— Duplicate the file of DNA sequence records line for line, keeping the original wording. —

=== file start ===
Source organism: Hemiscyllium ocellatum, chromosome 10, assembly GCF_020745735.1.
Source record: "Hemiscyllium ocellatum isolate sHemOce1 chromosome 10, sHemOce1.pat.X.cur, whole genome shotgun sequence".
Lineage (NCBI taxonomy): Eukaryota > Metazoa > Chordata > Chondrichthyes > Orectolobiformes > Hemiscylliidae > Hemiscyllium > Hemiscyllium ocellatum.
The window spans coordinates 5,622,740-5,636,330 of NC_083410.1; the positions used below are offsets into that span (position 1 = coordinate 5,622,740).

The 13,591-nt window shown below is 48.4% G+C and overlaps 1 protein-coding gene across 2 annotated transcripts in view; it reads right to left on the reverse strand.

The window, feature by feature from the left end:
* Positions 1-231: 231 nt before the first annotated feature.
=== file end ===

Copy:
Source organism: Hemiscyllium ocellatum, chromosome 10, assembly GCF_020745735.1.
Source record: "Hemiscyllium ocellatum isolate sHemOce1 chromosome 10, sHemOce1.pat.X.cur, whole genome shotgun sequence".
Lineage (NCBI taxonomy): Eukaryota > Metazoa > Chordata > Chondrichthyes > Orectolobiformes > Hemiscylliidae > Hemiscyllium > Hemiscyllium ocellatum.
The window spans coordinates 5,622,740-5,636,330 of NC_083410.1; the positions used below are offsets into that span (position 1 = coordinate 5,622,740).

The 13,591-nt window shown below is 48.4% G+C and overlaps 1 protein-coding gene across 2 annotated transcripts in view; it reads right to left on the reverse strand.

The window, feature by feature from the left end:
* Positions 1-231: 231 nt before the first annotated feature.